Corona Owner’s Constellation Brands Make $700 Million From Marijuana Investment
Last fall, Constellation Brands invested $200 million in Canadian cannabis producer Canopy Growth.
Rob Sands, president and chief executive officer of Constellation Brands Inc., sits for a photograph during a Bloomberg Television interview in New York, U.S., on Thursday, April 14, 2011. (Photo by Jonathan Fickies/Bloomberg via Getty Images)
Less than a year after Corona’s parent company Constellation Brands announced it was investing in Canadian cannabis producer Canopy Growth Corp, the company’s CEO has announced that it has made more than $700 million on the deal, according to Bloomberg.
Last fall, Constellation announced that it would be moving into the cannabis industry with a nearly $200 million purchase of a 10 percent stake in Canopy, which is one of Canada’s largest legal producers of medical cannabis.
Constellation, which is best known for the beer Corona, said that it would be creating a cannabis-infused beverage as part of the deal, which it intends to sell once Canada legalizes recreational cannabis nationwide.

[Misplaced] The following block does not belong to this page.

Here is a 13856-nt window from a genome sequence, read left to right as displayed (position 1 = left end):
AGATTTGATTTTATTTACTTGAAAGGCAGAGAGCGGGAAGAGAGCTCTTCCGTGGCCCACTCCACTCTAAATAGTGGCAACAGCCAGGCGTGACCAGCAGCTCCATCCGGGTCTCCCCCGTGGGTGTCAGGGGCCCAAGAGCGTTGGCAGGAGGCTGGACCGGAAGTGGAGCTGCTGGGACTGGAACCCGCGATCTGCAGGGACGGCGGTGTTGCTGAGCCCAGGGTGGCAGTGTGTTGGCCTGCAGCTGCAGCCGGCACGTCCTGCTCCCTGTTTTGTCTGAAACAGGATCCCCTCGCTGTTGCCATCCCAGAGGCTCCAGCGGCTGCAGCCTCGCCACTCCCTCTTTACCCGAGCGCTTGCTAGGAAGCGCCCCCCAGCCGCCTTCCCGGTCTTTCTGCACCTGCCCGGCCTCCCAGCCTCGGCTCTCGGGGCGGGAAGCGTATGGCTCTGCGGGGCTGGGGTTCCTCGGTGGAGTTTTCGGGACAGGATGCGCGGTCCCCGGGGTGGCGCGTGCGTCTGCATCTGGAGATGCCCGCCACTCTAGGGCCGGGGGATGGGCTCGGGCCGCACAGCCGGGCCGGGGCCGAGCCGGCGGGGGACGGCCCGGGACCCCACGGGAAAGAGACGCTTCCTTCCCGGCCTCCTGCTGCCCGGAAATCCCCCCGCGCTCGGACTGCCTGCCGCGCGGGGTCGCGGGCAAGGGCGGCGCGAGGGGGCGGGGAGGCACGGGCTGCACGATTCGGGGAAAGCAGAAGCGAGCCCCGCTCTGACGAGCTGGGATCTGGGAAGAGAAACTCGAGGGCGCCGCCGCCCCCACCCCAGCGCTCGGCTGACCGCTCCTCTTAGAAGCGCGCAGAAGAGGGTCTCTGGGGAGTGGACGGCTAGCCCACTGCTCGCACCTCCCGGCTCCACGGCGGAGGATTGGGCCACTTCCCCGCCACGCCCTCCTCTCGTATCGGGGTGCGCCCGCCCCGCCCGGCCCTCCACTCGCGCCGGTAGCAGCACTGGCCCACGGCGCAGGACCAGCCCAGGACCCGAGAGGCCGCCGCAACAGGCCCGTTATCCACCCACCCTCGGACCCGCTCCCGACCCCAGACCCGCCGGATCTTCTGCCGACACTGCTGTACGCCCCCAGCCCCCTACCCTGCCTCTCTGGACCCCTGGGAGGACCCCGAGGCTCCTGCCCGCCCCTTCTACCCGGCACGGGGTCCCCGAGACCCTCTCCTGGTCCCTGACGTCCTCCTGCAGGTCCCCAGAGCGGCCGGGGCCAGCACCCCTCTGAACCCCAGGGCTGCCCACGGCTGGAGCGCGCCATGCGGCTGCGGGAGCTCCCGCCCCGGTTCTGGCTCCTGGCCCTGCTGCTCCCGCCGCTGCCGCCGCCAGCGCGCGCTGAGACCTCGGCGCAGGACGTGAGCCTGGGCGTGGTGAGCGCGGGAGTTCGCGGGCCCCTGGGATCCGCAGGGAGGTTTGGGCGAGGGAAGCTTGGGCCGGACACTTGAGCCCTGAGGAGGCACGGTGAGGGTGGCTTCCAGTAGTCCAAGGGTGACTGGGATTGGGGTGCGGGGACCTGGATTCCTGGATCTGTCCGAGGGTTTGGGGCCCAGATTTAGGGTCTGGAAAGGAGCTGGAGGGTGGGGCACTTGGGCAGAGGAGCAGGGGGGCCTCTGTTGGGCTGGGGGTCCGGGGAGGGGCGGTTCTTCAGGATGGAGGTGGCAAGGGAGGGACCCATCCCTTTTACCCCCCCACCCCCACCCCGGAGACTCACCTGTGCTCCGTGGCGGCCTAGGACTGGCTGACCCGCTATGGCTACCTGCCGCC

Last month, the Canadian government officially passed its bill to legalize recreational cannabis with Prime Minister Justin Trudeau announcing that the date for the launch of the country’s new regulated market would be October 17th. (Edibles and cannabis beverages won’t be legal when the recreational market opens, but the government does plan to roll out regulations for them.)
Like other Canadian cannabis companies, Canopy has been expanding ahead of recreational legalization, securing overseas deals and becoming one of the first major cannabis companies to be listed on the New York Stock Exchange in May.
As for the beverage, which Constellation have yet to bring to market, it is not expected to contain any alcohol.
“There’s no need to include alcohol, nor is there an intent to include alcohol in how we follow through with things,” Canopy Growth CEO Bruce Linton told the Chicago Tribune last fall.
Constellation’s deal is just one example of the alcohol industry crossing into the cannabis sector. In May, America’s largest liquor distributor, Southern-Glazer’s, announced that it would work with Canadian grower Aphria to distribute their product. Lagunitas Brewing also just announced they’ll be introducing a line of cannabis-infused beers in California called Hi-Fi Hops.
But Canada, it seems, is as far as Constellation is willing to go for now.
“We are not going to do anything that is violative of federal law [in America], but we are looking closely at that issue and making sure we understand what we can do and what we can’t do,” Constellation CEO Robert Sands told Bloomberg.
Coca-Cola recently expressed interest in the cannabis space. Is a Pepsi cannabis drink next?
Cannabis-infused beverages are low calorie, refreshing, and relaxing without the hangover.
Wine & Spirits Wholesalers of America (WSWA) supplies over 80 percent of America’s wine and liquor.